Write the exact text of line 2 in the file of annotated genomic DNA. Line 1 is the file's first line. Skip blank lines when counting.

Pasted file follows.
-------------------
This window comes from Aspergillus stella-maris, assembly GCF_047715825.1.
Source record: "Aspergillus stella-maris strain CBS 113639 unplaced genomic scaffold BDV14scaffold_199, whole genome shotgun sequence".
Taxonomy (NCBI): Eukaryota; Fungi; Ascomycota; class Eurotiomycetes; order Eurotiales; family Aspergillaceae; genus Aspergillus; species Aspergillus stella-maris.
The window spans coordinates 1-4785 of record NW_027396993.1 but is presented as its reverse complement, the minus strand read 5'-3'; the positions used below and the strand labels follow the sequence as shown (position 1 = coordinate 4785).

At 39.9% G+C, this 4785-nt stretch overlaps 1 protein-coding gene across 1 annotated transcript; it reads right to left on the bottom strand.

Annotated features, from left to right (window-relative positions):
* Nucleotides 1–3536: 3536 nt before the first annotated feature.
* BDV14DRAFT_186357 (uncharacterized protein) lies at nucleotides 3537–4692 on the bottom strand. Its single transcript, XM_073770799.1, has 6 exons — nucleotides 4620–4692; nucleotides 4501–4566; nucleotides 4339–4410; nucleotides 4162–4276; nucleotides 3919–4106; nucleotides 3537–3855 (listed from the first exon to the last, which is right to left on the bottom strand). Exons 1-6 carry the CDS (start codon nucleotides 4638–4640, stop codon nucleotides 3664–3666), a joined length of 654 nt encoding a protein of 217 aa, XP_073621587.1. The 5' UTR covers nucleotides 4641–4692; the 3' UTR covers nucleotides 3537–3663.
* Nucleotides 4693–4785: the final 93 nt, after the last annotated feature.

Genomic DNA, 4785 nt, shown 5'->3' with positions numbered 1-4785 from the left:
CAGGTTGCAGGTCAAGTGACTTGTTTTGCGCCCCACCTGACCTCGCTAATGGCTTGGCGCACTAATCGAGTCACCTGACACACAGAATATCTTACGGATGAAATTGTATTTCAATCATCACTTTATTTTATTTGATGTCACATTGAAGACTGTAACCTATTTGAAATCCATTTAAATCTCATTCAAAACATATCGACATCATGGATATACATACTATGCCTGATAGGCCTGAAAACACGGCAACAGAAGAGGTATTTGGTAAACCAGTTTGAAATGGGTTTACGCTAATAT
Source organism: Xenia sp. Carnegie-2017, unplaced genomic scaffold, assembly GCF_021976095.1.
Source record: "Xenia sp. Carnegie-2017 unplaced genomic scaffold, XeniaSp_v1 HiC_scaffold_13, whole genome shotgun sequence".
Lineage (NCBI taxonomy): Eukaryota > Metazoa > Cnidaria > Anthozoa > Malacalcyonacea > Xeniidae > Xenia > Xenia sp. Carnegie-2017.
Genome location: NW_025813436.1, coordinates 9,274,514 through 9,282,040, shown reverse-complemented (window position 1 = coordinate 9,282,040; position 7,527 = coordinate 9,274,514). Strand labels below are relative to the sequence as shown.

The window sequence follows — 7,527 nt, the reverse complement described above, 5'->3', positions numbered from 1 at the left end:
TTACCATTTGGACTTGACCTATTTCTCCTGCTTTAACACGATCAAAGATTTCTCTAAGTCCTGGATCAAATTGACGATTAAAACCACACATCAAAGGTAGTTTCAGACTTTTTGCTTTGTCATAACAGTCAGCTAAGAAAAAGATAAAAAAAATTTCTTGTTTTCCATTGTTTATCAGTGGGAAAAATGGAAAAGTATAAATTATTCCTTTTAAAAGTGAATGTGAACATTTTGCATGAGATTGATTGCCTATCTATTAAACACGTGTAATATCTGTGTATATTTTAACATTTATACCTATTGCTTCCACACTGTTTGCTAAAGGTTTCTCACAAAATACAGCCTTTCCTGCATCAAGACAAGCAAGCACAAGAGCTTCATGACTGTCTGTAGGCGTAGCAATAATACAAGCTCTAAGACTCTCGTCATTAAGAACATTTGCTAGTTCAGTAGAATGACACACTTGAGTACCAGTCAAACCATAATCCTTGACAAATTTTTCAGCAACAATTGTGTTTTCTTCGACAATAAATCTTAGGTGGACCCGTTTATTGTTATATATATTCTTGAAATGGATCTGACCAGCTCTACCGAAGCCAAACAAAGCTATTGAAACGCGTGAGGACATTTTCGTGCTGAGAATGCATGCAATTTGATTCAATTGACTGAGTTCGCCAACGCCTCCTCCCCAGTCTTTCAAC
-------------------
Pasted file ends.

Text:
Source record: "Aspergillus stella-maris strain CBS 113639 unplaced genomic scaffold BDV14scaffold_199, whole genome shotgun sequence".